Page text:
Unreal Engine 3.0 demo wows GDC
Epic Games' demonstration of its next-generation graphics engine causes a buzz in San Francisco.
The public first got a glimpse of Unreal Engine 3 at last year's Game Developers Conference. But back then, the technology was still in its infancy, meaning the presenters from Epic Games only showed off tightly scripted demos with very little interaction in them.
What a difference a year makes.
Epic is back at GDC this year showing the latest and newest features of the engine, along with whole-new tech demos that can only be described as jaw-dropping. Epic vice president Mark Rein told us that the next-generation of PC and console hardware dovetail very nicely with Unreal Engine 3 and that it takes full advantage of what those platforms will have to offer. If what was on display was any indication, the future of gaming looks very good indeed.
Unfortunately, Epic isn't releasing video of the demos yet. The first demo shown involved a squad of futuristic, sci-fi soldiers patrolling the ruins of a bombed-out town or village. The town is almost medieval in nature, as the buildings are made of stone and covered in ivy. Suddenly, the squad leader stops the patrol, sensing something is wrong. As if on cue, aliens open fire from the upper floors of several buildings, and the troops scatter. It's at this point those present realized with some awe they were seeing actual live gameplay, as the demonstrator was controlling one of the soldiers as he fired his rifle at the aliens.
The second demo showed off one of the newly announced features of Unreal Engine 3: seamless level loading. Basically, the engine is capable of loading several levels simultaneously, so the game will analyze where a player is going and load the next level ahead of time. By the time you reach the new level, it will already be in memory. This means that after the initial load to start a game, players will not experience any level loading at all. To demonstrate this, Epic showed a futuristic dune buggy driving through the streets of what looked like a gritty European city. (If anything, it looked very much like a far more detailed version of Half-Life 2's City 17.) The buggy careened through the empty streets and then cut across a park. And it did so seamlessly. This means that in addition to no level loads, the game will be capable of creating huge, Grand Theft Auto-like worlds to explore. To finish the buggy demo, the camera pulled back to reveal a glimpse of a stunning and crowded cityscape, along with the glistening waters of a huge bay.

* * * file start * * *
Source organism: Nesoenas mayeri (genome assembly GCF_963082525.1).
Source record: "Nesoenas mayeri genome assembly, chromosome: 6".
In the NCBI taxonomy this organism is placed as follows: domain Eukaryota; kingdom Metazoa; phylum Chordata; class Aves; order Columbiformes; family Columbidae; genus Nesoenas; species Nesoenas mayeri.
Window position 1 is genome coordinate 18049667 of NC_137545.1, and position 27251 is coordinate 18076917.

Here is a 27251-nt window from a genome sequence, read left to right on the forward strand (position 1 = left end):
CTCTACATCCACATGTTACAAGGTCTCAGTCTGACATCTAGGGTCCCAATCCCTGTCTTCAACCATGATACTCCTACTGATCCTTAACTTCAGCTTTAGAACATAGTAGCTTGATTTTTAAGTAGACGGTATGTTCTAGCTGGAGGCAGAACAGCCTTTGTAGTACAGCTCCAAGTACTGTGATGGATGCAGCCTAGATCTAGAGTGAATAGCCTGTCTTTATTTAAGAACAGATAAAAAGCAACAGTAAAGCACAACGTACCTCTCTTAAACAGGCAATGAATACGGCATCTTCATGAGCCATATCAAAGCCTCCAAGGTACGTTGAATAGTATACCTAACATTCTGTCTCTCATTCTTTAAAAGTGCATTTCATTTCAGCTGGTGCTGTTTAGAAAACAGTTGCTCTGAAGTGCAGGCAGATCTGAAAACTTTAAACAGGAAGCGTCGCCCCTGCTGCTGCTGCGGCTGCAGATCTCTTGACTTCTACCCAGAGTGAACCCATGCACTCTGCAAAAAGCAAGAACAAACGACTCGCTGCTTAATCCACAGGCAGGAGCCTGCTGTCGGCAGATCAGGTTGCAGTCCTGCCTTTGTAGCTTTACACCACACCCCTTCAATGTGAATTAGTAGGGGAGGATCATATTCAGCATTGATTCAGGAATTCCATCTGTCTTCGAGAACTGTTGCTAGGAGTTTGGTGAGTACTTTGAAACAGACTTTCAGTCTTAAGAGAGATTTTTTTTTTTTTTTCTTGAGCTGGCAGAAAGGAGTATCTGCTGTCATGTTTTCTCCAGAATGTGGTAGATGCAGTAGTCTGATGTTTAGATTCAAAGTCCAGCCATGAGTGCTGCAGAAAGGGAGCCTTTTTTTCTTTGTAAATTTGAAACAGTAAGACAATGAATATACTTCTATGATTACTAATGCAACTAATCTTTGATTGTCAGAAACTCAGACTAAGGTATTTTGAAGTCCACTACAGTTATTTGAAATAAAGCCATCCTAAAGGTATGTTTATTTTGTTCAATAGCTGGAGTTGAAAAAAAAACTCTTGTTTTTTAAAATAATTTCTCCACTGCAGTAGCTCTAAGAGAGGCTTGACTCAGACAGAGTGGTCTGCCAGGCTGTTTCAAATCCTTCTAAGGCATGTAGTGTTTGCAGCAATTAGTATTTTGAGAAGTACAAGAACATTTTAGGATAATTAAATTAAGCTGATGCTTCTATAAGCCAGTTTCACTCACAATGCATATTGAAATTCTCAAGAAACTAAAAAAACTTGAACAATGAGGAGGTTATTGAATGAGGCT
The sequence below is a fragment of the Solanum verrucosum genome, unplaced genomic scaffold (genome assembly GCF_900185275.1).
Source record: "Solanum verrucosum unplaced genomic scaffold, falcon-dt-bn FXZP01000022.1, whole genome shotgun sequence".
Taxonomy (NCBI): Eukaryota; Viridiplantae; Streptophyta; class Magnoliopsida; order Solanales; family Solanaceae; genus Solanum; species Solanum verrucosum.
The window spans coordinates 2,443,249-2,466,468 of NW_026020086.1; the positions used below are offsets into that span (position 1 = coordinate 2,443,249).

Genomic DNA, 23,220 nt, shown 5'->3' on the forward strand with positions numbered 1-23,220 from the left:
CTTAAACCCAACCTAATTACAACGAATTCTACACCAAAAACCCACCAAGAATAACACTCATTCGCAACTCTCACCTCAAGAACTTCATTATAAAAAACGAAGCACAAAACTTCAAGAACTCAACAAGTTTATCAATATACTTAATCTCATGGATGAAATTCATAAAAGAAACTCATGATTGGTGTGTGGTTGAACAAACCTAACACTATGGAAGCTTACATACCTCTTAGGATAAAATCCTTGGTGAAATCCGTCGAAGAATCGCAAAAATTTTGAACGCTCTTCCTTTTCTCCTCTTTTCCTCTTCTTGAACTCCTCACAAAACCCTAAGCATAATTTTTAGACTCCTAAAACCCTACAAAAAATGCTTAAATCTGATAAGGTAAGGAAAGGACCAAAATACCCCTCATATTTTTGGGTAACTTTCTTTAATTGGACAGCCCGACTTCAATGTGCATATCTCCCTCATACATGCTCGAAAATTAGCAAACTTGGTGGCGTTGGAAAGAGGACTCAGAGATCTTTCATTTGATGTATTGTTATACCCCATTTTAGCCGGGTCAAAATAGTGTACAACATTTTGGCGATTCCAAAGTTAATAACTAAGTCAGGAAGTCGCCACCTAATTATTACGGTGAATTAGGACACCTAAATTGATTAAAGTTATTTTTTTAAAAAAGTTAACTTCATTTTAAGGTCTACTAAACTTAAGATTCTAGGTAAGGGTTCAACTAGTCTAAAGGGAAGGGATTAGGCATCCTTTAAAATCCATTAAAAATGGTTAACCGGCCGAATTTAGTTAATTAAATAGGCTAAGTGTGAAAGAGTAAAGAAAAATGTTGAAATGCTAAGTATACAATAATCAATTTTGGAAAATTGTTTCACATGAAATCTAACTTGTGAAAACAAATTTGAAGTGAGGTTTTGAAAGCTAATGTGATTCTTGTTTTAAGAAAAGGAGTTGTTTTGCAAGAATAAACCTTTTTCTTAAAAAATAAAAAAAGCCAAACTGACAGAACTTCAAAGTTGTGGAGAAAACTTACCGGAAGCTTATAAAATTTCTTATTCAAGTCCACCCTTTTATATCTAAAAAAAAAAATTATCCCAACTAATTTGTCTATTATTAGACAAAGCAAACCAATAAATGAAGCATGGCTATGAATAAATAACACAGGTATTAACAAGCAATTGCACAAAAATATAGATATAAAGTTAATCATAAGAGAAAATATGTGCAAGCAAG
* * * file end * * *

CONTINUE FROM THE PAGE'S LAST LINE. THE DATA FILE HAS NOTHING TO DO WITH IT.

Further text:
The next parts of the demonstration showed off technology from last year, but for the developers in the room, it was important. Epic is working very hard to make Unreal Engine 3 as developer-friendly as possible, because the company recognizes that the costs to make next-generation games will be considerable. One way to reduce development costs is to give game makers easy-to-use and powerful tools. As such, Unreal Engine 3 comes with very developer-friendly editing tools, such as Kismet, which is a visual script editor that gives artists the ability to create intricate and complex scripted actions with relative ease. Another comparison between Unreal Engine 3 and earlier versions of the Unreal Engine is that Unreal Engine 2 required programmers to write 90 pecent of the shaders used in a game, whereas Unreal Engine 3 will only require 5 percent of shader code to actually be written by programmers. The other 95 percent will already be incorporated in the engine, where artists can take full advantage of it.
Physics are also going to be a huge feature of Unreal Engine 3, especially as new technologies, such as multicore CPUs and dedicated physics processors, emerge on the next-generation of consoles and PCs. The sheer amount of computing power will allow for far more interaction with the environment. To demonstrate this, Epic showed an Unreal Engine 3 demo in which boulders rolled down a hill. In Unreal Tournament 2003, the engine could calculate and display about 10 boulders rolling down a hill at a time. Unreal Tournament 2004 increased that number to about 20. Both of those combined are nowhere close to the number of physical objects that Unreal Engine 3 can handle at the same time. To illustrate this, an avalanche of more than 600 boulders rolled down the hill, each reacting realistically to collisions, and each casting its own shadow.
So when can we expect Unreal Engine 3 to begin appearing in games? While Rein couldn't speak for their third-party partners, he said he expects the first Epic PC game based on the engine to ship sometime early next year.
An even more pressing question is the kind of hardware you will require to run Unreal Engine 3 games. Next-generation consoles will have no problems with Unreal Engine 3 games, but PC gamers don't need to worry, according to Rein. He said that a video card based on an Nvidia 6600GT, the kind currently available for around $250, will be able to handle games based on the engine easily. However, by the time any games based on Unreal Engine 3 ship next year, those cards will have dropped in price considerably, meaning that PC gamers won't have to drop big bucks on upgrades.
Epic also acknowledged that there are already several third-party projects under way using Unreal Engine 3, including at least one online role-playing game.
[UPDATE] - Watch new movies of Unreal Engine 3.0 in action, below, in an Intel demo known as "RoboHordes."
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